Thursday, January 24, 2008

West Suburban PADS

Some facts to start,
1) most homeless, up to 65% are homeless for less than 15 days.
2) Statistics show that up to 45% of homeless people are working full or part-time positions. A person working full-time at $7.00 per hour ($2.50 more than the $5.50 miniumum wage) earns$14,560 annually before taxes. Many others are disabled and are unable to work, or their benefits are not enough to afford housing and daily living expenses.
3) 57% of persons in Transitional Housing are children.

Being poor can mean that someone is only an illness, an accident, or a paycheck away from homelessness.
West Suburban PADS is a wonderful group of people that help those in crisis get back on their feet. Through their many programs they feed, house and provide people with access to find work and homes.
Please see for information on the programs and ways to help.

Each night of the week at a different location in the Oak Park area a shelter is set up with sleeping pads, a blanket and a pillow. Food is cooked and served by volunteer families and people from the local community.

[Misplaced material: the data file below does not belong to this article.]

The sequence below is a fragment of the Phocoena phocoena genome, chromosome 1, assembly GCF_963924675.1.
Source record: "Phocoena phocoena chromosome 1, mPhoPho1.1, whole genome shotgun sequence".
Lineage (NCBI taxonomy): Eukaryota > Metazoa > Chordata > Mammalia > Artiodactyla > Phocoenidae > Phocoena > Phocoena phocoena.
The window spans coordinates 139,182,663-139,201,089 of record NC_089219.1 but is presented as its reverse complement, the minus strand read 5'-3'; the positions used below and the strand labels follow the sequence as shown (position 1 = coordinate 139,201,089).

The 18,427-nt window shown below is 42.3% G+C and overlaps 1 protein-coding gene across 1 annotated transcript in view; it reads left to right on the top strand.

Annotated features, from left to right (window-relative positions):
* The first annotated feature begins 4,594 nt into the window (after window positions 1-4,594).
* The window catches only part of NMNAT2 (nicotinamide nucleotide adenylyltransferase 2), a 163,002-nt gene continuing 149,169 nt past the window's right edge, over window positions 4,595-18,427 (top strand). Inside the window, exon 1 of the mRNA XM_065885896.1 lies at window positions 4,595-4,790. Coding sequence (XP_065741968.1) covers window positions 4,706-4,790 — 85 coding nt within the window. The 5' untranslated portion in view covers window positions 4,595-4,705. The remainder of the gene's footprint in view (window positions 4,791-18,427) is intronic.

At 7.15pm guest enter the building, get signed in, dress their pad for the night, and get a hot meal.
One night each week at First United Church in Oak Park there is a medical clinic for guests to avail of.

Then it's lights out for the night. In the morning the guests get breakfast and a pack lunch. A wake-up call is available for those whose work starts before the 7am time to leave.

At the day center in Maywood, open weekdays, there is case management, showers, lockers, access to voice mail and internet to find work, job referrals etc...

Monday night when the temp. was way below freezing I went to the shelter at First United and met the guests and volunteers, and took these photos. It was a really nice group of people, some with sad stories. One man with a brain tumor, waiting to get an operation. Another, this was his first ever night in a shelter after loosing his home because he ran into some health issues and lost his job, therefore his insurance. The health issues seemed to far out weigh the usual presumed 'addiction' that we think of with homeless. And the guest that night did not for the most part resemble street people, just regular people we interact with on a daily bases.

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